- Many insured are at risk.
- The event will likely draw the attention of governments and regulators.
- Swift response will mitigate further loss.
Celent announced the winners of its sixth annual Celent Model Insurer awards on Thursday, January 26, 2012 in Boston, MA. http://www.celent.com/reports/event-presentations-celent-2012-insurance-innovation-insight-day-featuring-celents-model. On hand were nearly 150 insurers and technology vendors. Celent Model Insurer Award nominations are open to insurers across the globe and recognize insurers who have successfully demonstrated key best practices in the use of technology within the product and policyholder life cycle and in IT infrastructure and management that a “model insurer” would use. Each award winner’s technology initiative is presented as a Model Insurer Component – components of a theoretical model insurer’s IT systems and practices.
Representing insurance technology “best of the best”, the 2012 Celent Model Insurer Awards honored projects in eleven categories. There were common themes in the award winning projects: an emphasis on innovation and emerging technologies like mobile, telematics, and geospatial risk management tools; a continuation of insurers using SOA/Web Services and ACORD standards as insurers build lasting, integrated solutions; and the increased digitalization of processes as insurers go green and automate process flows.
This year Celent received well over 80 submissions each representing a different technology initiative. Twenty-three Model Insurer Components and one Model Insurer of the Year were named. Nationwide Insurance won Celent’s Model Insurer of the Year recognition for their successful Catalyst Program, a five year consolidation of two $1 billion commercial property & casualty companies. Nationwide’s Catalyst program was successful because of several key best practices including: a strong IT/business alignment; the use of a multi-phase roadmap with “builds” in flight simultaneously; the successful adaptation of the IT department from being a maintenance organization to a systems deployment factory; and the use of effective change management throughout the organizations ensure business readiness.For more information on the Celent’s 2012 Model Insurer Awards please visit http://www.celent.com/reports/model-insurer-2012-case-studies-effective-technology-use-insurance. Our media partner, Insurance Networking News, has posted a slideshow of the event on their website at http://www.insurancenetworking.com/gallery/celent-innovation-insight-day-recap-29868-1.html.
Nominations for Celent Model Insurer Awards are accepted year-round. We will accept nominations for 2013 beginning February 2, 2012. The deadline for nominations is November 1, 2012. Will your recently implemented project be recognized as a Model Insurer in 2013? Submit and find out!
I’ve been doing research for several reports on the topic of IT outsourcing, some about utilizing cloud computing for hardware and some about working with vendors to handle consulting and development. While these two areas are conceptually very different, the approach and business values are quite similar.
One misconception about both is that they are used for “replacement.” By this I mean that an insurer uses cloud computing to replace their data center or an insurer utilizes an IT service provider to replace their IT organization. While in some instances this might be true, it is rarely the case.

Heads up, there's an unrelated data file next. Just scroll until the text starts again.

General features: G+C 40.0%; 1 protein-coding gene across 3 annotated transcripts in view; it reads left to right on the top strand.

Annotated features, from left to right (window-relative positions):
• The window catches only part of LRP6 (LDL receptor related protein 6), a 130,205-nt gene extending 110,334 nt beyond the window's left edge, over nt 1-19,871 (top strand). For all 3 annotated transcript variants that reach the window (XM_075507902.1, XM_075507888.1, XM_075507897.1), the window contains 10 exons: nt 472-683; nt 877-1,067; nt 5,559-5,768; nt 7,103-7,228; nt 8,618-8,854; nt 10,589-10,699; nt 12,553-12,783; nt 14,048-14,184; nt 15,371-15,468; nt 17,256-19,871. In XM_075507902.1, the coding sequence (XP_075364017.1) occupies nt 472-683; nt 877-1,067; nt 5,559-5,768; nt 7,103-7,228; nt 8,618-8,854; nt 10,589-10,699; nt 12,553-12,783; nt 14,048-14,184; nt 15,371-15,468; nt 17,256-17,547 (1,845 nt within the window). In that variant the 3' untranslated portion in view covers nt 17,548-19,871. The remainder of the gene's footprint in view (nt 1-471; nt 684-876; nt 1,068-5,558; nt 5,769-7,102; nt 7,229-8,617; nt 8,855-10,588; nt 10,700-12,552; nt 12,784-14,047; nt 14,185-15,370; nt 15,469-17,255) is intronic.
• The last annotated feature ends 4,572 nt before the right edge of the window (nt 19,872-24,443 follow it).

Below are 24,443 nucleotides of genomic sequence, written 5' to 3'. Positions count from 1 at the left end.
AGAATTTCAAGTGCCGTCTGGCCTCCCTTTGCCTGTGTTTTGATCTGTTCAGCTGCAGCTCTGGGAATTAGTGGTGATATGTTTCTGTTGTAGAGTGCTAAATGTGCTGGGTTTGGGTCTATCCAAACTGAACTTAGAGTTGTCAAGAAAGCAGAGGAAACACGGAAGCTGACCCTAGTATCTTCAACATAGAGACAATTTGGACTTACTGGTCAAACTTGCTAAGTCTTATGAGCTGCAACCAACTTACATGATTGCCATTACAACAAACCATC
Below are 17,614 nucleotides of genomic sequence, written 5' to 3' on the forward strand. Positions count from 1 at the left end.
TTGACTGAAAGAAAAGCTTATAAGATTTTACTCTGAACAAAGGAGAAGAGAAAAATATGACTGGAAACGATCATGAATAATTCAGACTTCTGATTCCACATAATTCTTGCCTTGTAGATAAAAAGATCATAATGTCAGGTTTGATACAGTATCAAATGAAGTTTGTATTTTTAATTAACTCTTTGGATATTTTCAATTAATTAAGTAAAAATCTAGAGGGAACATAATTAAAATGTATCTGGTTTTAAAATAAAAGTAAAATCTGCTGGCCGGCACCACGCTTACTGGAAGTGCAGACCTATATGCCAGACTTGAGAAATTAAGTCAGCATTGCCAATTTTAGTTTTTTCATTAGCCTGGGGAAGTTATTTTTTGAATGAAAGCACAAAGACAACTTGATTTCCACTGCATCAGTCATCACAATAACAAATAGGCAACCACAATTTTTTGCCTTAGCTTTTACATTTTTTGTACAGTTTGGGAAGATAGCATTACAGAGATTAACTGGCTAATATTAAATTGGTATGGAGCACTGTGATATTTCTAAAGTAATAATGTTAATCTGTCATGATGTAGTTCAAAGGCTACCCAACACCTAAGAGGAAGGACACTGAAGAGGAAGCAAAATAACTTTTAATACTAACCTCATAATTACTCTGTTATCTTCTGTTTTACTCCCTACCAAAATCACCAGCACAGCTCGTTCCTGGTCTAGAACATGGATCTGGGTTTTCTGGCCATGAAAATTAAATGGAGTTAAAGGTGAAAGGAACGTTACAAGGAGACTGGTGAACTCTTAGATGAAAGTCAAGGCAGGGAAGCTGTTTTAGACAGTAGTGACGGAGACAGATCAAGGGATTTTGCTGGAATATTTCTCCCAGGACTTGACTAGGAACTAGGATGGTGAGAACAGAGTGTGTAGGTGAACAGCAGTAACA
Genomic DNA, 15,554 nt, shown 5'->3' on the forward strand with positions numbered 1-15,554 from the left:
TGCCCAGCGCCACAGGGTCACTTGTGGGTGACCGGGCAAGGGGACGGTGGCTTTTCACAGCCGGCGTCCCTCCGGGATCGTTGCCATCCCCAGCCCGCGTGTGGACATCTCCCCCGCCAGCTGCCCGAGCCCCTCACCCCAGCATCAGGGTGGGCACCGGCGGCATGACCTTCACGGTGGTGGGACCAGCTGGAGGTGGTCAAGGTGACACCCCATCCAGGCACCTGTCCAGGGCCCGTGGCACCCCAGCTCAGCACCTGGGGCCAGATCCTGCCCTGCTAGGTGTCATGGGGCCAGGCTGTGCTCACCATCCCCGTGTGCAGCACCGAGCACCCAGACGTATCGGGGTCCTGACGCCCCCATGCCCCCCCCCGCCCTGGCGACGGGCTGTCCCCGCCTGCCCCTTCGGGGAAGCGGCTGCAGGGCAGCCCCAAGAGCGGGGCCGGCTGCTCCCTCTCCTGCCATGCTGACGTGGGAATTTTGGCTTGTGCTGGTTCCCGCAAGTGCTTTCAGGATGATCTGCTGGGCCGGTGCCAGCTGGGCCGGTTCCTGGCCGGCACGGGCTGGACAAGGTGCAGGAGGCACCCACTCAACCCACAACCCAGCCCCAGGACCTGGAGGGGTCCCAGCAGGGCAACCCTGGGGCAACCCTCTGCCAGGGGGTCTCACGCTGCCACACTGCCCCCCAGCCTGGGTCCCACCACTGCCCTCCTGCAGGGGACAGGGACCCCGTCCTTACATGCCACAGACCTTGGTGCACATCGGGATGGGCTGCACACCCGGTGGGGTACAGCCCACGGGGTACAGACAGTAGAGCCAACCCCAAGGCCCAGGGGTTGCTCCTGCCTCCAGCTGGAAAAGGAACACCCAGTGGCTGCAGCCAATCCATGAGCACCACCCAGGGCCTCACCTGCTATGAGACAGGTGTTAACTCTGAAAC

The other misconception is that an insurer uses cloud computing or consulting services to lower costs. Lower cost might be one reason, but shouldn’t the only reason. Many CIOs, however, do approach IT outsourcing primarily for the perceived cost benefit, and Celent sees this as a mistake. In many cases, some or all of the long term costs might actually be higher. This does not mean a cost-sensitive insurer should avoid IT outsourcing, but, rather, should proceed with an outsourcing project while looking at the overall business values associated with it.
The added business values are the other area of similarly for hardware and development outsourcing. Both help a company increase capacity, one with increased server capacity and the other with increased human capacity. Both help a company access new capabilities that they didn’t have earlier; cloud computing providing rapid server deployment and failover (among other things), development outsourcing providing resources with skills sets that did not exist in house. And, finally, both work best when thought of as a long-term strategy that will complement the existing IT and not just as a temporary measure or as a replacement for existing resources.
The takeaway is that any organization looking at IT outsourcing–whether for hardware, software, or people–should focus not on cost but on long term business value. Organizations that only care about cost are often disappointed by the outcome. Organizations that have a strategy to bring new capabilities and business value to users will be successful.
- Drop all the tables in the database, recreate the tables in the database for ABC, and populate it with the same set of start data.
- Clear out any existing application code, then get and install the latest application code from development.
- In extreme cases, the entire test server OS will be reinstalled from scratch, though that is likely unnecessary for this level of application testing.